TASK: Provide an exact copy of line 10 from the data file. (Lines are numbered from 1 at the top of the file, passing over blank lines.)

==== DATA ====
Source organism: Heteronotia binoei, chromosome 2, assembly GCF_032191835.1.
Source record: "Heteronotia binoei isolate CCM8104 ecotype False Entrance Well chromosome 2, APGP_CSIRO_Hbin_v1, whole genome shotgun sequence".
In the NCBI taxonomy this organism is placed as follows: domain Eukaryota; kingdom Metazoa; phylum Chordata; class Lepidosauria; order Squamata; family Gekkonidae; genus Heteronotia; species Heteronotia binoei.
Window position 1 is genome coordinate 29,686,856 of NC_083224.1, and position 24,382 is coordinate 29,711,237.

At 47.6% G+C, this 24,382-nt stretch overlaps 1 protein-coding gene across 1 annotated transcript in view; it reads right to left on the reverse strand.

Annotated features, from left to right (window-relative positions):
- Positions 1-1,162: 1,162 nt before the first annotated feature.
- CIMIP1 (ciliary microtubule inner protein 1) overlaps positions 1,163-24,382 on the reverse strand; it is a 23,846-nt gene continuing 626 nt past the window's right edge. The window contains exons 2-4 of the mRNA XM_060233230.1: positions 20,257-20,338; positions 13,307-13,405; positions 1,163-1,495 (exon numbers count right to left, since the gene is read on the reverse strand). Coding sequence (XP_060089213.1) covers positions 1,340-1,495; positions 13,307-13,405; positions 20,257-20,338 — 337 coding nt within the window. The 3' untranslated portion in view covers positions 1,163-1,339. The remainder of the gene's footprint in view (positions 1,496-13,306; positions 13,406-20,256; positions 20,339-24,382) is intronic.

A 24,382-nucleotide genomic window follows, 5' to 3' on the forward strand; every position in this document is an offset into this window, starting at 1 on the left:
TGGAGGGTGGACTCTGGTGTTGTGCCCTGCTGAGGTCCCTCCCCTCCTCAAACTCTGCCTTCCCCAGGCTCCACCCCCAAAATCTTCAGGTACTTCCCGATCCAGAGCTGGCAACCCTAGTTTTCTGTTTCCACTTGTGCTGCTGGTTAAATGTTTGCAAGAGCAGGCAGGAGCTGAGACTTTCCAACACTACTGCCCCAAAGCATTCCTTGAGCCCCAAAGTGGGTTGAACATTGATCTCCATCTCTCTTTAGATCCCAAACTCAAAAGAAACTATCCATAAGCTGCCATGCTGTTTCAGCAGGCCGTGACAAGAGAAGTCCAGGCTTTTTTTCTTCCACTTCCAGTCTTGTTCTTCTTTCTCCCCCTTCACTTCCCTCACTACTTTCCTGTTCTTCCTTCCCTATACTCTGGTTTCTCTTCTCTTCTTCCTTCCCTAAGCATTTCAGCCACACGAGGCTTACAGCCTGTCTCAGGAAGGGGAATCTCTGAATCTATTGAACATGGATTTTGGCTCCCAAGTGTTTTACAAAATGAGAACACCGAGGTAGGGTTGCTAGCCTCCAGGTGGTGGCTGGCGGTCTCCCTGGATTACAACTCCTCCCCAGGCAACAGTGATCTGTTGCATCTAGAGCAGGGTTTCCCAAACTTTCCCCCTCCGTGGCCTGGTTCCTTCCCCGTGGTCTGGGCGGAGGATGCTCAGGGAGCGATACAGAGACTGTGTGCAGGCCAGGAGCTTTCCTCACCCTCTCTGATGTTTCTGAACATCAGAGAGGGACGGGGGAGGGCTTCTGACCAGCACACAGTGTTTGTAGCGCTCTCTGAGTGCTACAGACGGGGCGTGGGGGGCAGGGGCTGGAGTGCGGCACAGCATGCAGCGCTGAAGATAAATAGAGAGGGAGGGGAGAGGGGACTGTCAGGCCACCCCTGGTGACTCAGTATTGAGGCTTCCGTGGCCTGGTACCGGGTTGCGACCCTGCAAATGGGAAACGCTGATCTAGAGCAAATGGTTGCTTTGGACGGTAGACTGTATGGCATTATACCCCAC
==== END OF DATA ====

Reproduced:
TGGAGGGTGGACTCTGGTGTTGTGCCCTGCTGAGGTCCCTCCCCTCCTCAAACTCTGCCTTCCCCAGGCTCCACCCCCAAAATCTTCAGGTACTTCCCGATCCAGAGCTGGCAACCCTAGTTTTCTGTTTCCACTTGTGCTGCTGGTTAAATGTTTGCAAGAGCAGGCAGGAGCTGAGACTTTCCAACACTACTGCCCCAAAGCATTCCTTGAGCCCCAAAGTGGGTTGAACATTGATCTCCATCTCTCTTTAGATCCCAAACTCAAAAGAAACTATCCATAAGCTGCCATGCTGTTTCAGCAGGCCGTGACAAGAGAAGTCCAGGCTTTTTTTCTTCCACTTCCAGTCTTGTTCTTCTTTCTCCCCCTTCACTTCCCTCACTACTTTCCTGTTCTTCCTTCCCTATACTCTGGTTTCTCTTCTCTTCTTCCTTCCCTAAGCATTTCAGCCACACGAGGCTTACAGCCTGTCTCAGGAAGGGGAATCTCTGAATCTATTGAACATGGATTTTGGCTCCCAAGTGTTTTACAAAATGAGAACACCGAGGTAGGGTTGCTAGCCTCCAGGTGGTGGCTGGCGGTCTCCCTGGATTACAACTCCTCCCCAGGCAACAGTGATCTGTTGCATCTAGAGCAGGGTTTCCCAAACTTTCCCCCTCCGTGGCCTGGTTCCTTCCCCGTGGTCTGGGCGGAGGATGCTCAGGGAGCGATACAGAGACTGTGTGCAGGCCAGGAGCTTTCCTCACCCTCTCTGATGTTTCTGAACATCAGAGAGGGACGGGGGAGGGCTTCTGACCAGCACACAGTGTTTGTAGCGCTCTCTGAGTGCTACAGACGGGGCGTGGGGGGCAGGGGCTGGAGTGCGGCACAGCATGCAGCGCTGAAGATAAATAGAGAGGGAGGGGAGAGGGGACTGTCAGGCCACCCCTGGTGACTCAGTATTGAGGCTTCCGTGGCCTGGTACCGGGTTGCGACCCTGCAAATGGGAAACGCTGATCTAGAGCAAATGGTTGCTTTGGACGGTAGACTGTATGGCATTATACCCCAC